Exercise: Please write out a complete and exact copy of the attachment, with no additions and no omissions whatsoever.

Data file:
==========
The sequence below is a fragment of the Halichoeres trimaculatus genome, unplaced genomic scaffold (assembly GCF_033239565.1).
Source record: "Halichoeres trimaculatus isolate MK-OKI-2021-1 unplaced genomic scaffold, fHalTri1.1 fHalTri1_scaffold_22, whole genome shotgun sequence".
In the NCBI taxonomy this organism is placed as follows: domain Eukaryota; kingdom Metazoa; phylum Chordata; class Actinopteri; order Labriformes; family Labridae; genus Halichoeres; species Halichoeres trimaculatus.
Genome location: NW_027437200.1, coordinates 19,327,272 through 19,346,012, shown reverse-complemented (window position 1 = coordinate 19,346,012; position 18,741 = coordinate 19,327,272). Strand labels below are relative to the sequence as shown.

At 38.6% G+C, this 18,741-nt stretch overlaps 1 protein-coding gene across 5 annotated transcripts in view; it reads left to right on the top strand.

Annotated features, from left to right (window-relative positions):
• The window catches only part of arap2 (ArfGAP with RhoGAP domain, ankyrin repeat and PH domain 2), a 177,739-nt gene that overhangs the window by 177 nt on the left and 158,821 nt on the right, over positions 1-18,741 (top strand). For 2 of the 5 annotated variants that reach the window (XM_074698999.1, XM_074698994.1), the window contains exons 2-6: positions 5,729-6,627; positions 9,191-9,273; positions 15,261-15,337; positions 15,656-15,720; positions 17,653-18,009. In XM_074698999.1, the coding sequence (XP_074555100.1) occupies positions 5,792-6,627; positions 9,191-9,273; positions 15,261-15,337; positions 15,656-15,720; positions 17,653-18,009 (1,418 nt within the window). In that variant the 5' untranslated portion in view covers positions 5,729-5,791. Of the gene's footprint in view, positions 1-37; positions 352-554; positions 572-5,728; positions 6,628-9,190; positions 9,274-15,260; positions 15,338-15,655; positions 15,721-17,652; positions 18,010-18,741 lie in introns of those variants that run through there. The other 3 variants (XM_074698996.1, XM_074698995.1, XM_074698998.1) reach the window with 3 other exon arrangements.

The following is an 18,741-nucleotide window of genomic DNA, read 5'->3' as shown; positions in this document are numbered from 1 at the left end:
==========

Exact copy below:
The sequence below is a fragment of the Halichoeres trimaculatus genome, unplaced genomic scaffold (assembly GCF_033239565.1).
Source record: "Halichoeres trimaculatus isolate MK-OKI-2021-1 unplaced genomic scaffold, fHalTri1.1 fHalTri1_scaffold_22, whole genome shotgun sequence".
In the NCBI taxonomy this organism is placed as follows: domain Eukaryota; kingdom Metazoa; phylum Chordata; class Actinopteri; order Labriformes; family Labridae; genus Halichoeres; species Halichoeres trimaculatus.
Genome location: NW_027437200.1, coordinates 19,327,272 through 19,346,012, shown reverse-complemented (window position 1 = coordinate 19,346,012; position 18,741 = coordinate 19,327,272). Strand labels below are relative to the sequence as shown.

At 38.6% G+C, this 18,741-nt stretch overlaps 1 protein-coding gene across 5 annotated transcripts in view; it reads left to right on the top strand.

Annotated features, from left to right (window-relative positions):
• The window catches only part of arap2 (ArfGAP with RhoGAP domain, ankyrin repeat and PH domain 2), a 177,739-nt gene that overhangs the window by 177 nt on the left and 158,821 nt on the right, over positions 1-18,741 (top strand). For 2 of the 5 annotated variants that reach the window (XM_074698999.1, XM_074698994.1), the window contains exons 2-6: positions 5,729-6,627; positions 9,191-9,273; positions 15,261-15,337; positions 15,656-15,720; positions 17,653-18,009. In XM_074698999.1, the coding sequence (XP_074555100.1) occupies positions 5,792-6,627; positions 9,191-9,273; positions 15,261-15,337; positions 15,656-15,720; positions 17,653-18,009 (1,418 nt within the window). In that variant the 5' untranslated portion in view covers positions 5,729-5,791. Of the gene's footprint in view, positions 1-37; positions 352-554; positions 572-5,728; positions 6,628-9,190; positions 9,274-15,260; positions 15,338-15,655; positions 15,721-17,652; positions 18,010-18,741 lie in introns of those variants that run through there. The other 3 variants (XM_074698996.1, XM_074698995.1, XM_074698998.1) reach the window with 3 other exon arrangements.

The following is an 18,741-nucleotide window of genomic DNA, read 5'->3' as shown; positions in this document are numbered from 1 at the left end: